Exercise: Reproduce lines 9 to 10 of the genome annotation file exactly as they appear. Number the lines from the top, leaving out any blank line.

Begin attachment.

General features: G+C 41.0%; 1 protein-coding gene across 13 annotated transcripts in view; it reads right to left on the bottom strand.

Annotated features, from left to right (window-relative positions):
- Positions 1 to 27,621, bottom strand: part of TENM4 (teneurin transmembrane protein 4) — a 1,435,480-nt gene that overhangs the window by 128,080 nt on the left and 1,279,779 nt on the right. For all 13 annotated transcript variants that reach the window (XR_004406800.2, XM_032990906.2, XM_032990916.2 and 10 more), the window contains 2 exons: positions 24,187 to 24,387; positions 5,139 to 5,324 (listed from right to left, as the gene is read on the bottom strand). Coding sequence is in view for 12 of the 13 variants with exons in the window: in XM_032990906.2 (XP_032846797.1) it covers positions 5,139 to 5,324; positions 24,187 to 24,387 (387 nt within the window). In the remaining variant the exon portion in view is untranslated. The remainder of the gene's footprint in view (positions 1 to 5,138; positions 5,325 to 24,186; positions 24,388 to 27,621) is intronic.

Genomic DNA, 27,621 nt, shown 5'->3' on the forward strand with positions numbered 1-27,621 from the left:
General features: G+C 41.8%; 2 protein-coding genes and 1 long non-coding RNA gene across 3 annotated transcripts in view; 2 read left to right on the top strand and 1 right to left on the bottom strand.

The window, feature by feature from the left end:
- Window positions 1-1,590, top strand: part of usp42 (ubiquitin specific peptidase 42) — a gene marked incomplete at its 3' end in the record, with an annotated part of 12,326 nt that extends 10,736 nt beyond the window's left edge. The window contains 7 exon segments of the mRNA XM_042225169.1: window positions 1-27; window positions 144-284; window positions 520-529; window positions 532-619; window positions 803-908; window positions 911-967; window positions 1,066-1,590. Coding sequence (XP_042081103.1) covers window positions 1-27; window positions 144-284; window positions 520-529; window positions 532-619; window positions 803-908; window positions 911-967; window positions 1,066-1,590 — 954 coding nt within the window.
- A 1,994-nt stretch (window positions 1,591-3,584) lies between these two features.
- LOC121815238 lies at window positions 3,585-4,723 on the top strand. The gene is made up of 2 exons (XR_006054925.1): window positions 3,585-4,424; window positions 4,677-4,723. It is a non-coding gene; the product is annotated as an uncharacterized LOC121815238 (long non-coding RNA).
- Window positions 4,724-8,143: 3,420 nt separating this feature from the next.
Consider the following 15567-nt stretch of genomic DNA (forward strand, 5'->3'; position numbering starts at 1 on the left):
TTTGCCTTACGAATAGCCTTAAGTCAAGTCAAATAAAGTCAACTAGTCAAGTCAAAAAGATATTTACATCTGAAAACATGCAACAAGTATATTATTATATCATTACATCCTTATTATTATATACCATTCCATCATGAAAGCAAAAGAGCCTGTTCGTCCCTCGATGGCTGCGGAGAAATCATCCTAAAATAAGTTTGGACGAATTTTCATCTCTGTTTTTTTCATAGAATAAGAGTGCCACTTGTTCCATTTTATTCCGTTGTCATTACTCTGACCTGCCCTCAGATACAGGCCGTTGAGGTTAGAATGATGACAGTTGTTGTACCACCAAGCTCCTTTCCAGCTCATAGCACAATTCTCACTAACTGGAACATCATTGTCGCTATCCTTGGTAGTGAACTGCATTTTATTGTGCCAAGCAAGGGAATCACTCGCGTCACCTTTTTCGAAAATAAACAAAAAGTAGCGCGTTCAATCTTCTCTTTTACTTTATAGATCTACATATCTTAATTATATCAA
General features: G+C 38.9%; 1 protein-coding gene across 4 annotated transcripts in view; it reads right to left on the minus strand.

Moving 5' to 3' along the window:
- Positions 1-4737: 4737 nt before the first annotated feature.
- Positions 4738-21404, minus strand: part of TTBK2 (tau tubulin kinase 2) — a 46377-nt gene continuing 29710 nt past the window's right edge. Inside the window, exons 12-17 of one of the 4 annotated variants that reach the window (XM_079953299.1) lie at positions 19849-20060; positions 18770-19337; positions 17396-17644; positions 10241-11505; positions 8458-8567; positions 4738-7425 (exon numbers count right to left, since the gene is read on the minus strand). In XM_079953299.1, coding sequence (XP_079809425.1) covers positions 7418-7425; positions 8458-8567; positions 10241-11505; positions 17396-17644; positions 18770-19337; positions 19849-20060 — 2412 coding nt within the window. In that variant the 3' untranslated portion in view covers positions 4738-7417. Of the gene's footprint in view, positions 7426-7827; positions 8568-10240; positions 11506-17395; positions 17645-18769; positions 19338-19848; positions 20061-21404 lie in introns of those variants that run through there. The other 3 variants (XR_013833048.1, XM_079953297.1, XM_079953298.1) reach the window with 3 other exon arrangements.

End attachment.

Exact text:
- LOC121815238 lies at window positions 3,585-4,723 on the top strand. The gene is made up of 2 exons (XR_006054925.1): window positions 3,585-4,424; window positions 4,677-4,723. It is a non-coding gene; the product is annotated as an uncharacterized LOC121815238 (long non-coding RNA).
- Window positions 4,724-8,143: 3,420 nt separating this feature from the next.